Despite life's all-consuming routines, work, family and a lifestyle steeped in sports, I have always had a yearning for the arts; it has simmered for years--decades--under the demands of making a living and raising a family, only passively manifesting itself in the miscellany of gallery and museum visits.
Driving to my Systems Analyst job in January 2000, I passed an "Art Studio Available" sign in Stoughton, Massachusetts. I rented a studio, brought in supplies and began painting and interacting with kindred souls. As the months passed, it became self-evident that I would be painting for the rest of my life. When I'm absorbed in a painting, hours pass like minutes--such is the litmus test of one's passion.
My artistic influences--after my mother who was a gifted artist and my father who was a play-by-ear musician--include the painterly style of Sargent; the spare moodiness of Carierre, the tempestuous splashes of Turner and the delicious umbers, siennas and ochres of the Dutch masters. I love the romance of oils, their smells and textures and accidentals--the fact that it takes time and patience and controlled enthusiasm to complete a work. On good days in the studio, I feel very much that I am living the 1890's Parisian dream; on bad days, I fortify myself with the words of Delacroix, "Finishing a painting demands a heart of steel".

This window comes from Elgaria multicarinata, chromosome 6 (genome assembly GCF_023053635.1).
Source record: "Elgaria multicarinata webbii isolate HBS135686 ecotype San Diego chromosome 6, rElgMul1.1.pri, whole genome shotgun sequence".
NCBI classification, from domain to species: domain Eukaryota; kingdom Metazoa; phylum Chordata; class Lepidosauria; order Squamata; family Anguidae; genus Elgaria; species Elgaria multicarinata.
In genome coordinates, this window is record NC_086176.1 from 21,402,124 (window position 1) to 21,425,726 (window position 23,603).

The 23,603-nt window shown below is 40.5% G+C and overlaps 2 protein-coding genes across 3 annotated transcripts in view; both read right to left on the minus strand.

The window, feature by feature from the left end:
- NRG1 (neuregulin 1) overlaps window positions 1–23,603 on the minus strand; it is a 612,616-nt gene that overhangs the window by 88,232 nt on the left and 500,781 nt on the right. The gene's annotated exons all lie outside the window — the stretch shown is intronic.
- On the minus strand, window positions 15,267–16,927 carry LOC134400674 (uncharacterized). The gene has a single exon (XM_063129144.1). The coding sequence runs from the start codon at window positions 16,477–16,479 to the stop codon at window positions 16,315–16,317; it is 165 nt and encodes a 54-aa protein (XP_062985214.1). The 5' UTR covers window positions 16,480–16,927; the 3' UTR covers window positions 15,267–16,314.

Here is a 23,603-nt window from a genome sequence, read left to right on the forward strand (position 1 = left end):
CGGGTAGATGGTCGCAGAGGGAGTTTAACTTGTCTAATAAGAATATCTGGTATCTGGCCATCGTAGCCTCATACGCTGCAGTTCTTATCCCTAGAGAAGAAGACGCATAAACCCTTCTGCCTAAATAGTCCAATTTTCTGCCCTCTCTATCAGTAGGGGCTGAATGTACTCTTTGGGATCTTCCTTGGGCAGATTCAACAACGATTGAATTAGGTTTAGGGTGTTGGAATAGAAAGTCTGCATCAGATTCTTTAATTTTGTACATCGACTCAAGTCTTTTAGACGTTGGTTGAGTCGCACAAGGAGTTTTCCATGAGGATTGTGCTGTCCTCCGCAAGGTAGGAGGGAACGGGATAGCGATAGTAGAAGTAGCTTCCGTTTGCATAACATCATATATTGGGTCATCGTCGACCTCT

My primary thematic focus prior to 2008 has been capturing the spirit of the blues on canvas, e.g., blues musicians, juke joint scenes and the general exuberance reflected in a uniquely American jewel.
More recently, I have become drawn to the fascinating, seedy history of the gypsies in Paris of the 1930s. Although the true plight of the gypsy is one of steady migration, overwhelming poverty and historical persecution, the majority of my gypsy pieces concentrate on the romantic notion of gypsy dancers--beautiful bejeweled women pirouetting with swirling scarves. My series really took flight when I decided to work directly with models--freely posed in the studio with light and shadow at my control.
In addition to my oil painting, I continue to work with charcoal in gesture and figure studies. In this vein, I've taken some very old sheet music--often worn, torn or stained--and created charcoal and pencil sketches loosely based on the mood evoked by the various titles. I thoroughly enjoy this artistic marriage, enlivening largely discarded material with a complementary artistic statement; often the musical notations work themselves into the sketch itself.
The panorama of the artist is truly an infinite palette. I think most artists would agree with Picasso when he said "Every child is an artist. The problem is how to remain an artist once one grows up."
Northrup King Building
1500 Jackson Street NE
Minneapolis, MN 55413